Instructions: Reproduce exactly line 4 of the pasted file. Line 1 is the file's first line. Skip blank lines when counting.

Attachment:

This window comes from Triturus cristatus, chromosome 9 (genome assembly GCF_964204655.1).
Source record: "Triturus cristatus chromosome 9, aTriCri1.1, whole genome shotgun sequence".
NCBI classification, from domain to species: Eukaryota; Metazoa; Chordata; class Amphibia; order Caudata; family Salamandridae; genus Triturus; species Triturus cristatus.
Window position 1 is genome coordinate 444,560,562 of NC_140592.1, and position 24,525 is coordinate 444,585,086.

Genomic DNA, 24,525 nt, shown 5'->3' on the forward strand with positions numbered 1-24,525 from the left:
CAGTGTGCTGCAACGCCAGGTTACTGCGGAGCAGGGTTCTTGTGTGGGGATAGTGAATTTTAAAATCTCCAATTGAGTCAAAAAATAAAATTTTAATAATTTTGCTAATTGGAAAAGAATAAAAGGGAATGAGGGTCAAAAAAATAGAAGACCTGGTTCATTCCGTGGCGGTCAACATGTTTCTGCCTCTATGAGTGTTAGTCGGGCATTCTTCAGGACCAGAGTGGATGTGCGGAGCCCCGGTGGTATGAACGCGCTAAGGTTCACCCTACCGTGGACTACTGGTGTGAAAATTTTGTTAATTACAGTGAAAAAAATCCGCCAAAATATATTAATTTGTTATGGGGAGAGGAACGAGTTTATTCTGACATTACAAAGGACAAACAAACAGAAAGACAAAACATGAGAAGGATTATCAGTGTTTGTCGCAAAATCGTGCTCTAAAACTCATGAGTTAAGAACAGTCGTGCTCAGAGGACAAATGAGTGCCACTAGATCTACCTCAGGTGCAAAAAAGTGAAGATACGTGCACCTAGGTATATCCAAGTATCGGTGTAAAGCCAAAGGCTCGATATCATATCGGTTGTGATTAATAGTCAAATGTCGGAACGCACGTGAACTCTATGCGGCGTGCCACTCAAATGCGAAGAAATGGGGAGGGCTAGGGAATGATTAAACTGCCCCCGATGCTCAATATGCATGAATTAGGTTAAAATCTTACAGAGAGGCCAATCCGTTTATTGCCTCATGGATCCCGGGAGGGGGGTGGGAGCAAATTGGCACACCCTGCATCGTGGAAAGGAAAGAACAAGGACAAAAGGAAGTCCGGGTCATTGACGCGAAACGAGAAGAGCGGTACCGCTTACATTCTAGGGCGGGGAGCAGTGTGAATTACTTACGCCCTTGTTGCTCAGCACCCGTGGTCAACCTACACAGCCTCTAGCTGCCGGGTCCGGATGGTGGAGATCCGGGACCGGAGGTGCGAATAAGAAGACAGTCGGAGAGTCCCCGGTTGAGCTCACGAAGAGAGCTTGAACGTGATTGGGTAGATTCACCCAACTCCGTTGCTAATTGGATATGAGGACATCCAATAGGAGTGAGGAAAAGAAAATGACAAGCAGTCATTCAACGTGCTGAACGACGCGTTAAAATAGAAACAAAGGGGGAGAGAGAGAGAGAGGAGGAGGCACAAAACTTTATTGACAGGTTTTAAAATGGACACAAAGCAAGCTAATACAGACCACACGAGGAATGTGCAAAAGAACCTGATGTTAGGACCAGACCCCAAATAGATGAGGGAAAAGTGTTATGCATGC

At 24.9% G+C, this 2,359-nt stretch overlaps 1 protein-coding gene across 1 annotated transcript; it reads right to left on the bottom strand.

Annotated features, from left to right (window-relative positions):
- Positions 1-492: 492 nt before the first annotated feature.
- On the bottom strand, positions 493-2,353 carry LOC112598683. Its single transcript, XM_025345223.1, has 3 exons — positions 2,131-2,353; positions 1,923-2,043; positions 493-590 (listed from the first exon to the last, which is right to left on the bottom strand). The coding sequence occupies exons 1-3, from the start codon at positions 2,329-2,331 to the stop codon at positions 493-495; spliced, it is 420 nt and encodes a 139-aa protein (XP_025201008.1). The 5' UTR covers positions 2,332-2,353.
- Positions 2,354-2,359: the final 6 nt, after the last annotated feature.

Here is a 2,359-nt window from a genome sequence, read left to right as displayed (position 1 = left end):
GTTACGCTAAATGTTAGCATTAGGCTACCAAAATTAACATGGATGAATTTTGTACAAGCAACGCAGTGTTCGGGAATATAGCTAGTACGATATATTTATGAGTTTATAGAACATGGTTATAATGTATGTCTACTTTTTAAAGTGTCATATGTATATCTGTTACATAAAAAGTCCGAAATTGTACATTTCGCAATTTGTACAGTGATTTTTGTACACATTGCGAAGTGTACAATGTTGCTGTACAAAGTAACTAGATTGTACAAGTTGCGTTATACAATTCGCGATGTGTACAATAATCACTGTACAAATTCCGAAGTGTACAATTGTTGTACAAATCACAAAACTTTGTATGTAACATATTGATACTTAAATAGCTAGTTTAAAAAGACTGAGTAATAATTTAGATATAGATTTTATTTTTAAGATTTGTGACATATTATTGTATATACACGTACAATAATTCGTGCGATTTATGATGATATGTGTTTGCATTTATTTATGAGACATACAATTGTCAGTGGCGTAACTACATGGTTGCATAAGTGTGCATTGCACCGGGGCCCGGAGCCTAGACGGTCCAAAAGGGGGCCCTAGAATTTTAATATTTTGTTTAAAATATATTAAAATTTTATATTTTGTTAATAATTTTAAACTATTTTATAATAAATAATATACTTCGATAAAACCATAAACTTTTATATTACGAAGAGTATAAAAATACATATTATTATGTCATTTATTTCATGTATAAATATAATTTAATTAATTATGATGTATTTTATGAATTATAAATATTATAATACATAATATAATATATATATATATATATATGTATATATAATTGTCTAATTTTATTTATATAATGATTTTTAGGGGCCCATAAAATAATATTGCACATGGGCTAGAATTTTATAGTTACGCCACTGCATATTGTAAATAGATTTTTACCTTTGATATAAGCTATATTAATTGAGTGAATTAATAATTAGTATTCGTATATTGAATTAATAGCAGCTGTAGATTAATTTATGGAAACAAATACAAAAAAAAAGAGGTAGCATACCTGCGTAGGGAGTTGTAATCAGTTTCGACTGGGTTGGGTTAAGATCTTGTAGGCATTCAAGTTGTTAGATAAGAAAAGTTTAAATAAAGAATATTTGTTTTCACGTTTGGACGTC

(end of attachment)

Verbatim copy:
Window position 1 is genome coordinate 444,560,562 of NC_140592.1, and position 24,525 is coordinate 444,585,086.